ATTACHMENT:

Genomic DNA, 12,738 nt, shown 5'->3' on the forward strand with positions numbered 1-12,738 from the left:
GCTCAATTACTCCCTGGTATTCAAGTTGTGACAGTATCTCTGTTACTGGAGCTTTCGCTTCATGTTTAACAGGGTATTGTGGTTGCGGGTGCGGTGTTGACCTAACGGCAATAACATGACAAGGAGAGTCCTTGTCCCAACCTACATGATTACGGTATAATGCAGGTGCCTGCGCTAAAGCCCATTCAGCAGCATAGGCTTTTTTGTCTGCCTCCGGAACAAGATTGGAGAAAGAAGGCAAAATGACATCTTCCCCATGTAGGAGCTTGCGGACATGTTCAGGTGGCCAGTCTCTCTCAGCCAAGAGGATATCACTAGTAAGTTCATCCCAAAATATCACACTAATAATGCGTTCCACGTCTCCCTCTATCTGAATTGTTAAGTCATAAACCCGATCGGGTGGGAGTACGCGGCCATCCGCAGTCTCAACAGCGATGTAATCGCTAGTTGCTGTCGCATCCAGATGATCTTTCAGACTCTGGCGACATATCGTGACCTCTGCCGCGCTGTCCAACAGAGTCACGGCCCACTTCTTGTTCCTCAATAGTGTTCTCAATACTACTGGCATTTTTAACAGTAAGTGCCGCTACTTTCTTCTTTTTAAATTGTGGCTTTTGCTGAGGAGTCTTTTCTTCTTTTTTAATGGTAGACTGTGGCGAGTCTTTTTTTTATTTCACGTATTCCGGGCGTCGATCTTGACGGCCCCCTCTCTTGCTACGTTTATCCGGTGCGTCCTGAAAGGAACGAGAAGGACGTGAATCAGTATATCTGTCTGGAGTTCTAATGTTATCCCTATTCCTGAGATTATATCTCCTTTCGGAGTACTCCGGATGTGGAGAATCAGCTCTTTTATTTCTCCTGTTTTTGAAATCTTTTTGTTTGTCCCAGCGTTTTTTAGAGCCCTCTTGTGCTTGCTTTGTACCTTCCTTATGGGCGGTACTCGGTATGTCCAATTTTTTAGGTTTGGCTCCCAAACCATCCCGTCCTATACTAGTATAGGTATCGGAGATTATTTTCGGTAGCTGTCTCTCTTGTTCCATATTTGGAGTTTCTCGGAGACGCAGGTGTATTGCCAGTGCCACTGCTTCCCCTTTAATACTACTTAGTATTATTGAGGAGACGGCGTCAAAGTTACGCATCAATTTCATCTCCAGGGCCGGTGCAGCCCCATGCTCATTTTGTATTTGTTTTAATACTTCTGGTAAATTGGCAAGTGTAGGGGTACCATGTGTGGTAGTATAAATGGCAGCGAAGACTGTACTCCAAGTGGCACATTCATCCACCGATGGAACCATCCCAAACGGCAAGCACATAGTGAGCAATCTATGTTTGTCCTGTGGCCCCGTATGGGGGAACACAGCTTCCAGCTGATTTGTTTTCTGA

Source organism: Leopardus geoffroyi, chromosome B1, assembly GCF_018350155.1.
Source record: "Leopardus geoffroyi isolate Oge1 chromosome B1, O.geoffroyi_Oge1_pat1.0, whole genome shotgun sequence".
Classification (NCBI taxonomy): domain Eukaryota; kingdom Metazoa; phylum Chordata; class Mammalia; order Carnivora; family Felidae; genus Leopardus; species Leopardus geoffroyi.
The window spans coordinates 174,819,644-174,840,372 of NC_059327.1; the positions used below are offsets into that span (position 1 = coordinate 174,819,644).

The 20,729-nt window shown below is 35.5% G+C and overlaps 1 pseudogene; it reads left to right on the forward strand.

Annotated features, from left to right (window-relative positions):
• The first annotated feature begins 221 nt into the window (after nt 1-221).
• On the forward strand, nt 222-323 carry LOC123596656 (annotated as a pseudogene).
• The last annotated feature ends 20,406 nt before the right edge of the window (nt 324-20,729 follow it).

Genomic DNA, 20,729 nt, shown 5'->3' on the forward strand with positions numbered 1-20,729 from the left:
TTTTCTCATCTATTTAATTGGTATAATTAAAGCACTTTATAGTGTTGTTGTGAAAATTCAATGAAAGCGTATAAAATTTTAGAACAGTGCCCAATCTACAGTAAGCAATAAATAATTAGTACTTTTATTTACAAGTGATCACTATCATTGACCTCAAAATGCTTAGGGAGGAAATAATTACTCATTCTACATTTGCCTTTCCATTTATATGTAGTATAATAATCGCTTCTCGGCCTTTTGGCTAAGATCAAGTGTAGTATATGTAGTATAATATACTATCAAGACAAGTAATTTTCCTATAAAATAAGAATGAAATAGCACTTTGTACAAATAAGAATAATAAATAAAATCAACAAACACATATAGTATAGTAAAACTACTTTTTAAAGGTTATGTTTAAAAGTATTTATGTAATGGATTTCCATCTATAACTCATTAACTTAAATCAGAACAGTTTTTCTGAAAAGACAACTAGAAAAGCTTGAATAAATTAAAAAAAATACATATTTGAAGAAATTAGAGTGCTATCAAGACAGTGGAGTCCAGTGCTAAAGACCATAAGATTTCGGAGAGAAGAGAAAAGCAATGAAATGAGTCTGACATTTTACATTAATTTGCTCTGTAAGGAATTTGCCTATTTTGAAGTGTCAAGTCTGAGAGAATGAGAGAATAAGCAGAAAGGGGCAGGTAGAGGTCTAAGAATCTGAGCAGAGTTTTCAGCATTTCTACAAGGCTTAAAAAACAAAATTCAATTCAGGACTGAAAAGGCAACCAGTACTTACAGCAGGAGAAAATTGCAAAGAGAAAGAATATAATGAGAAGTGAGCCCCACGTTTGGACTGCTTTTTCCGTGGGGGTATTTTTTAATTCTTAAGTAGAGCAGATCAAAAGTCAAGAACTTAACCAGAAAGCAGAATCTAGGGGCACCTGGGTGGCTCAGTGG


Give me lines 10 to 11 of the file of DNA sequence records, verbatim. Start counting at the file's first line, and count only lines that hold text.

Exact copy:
• On the forward strand, nt 222-323 carry LOC123596656 (annotated as a pseudogene).
• The last annotated feature ends 20,406 nt before the right edge of the window (nt 324-20,729 follow it).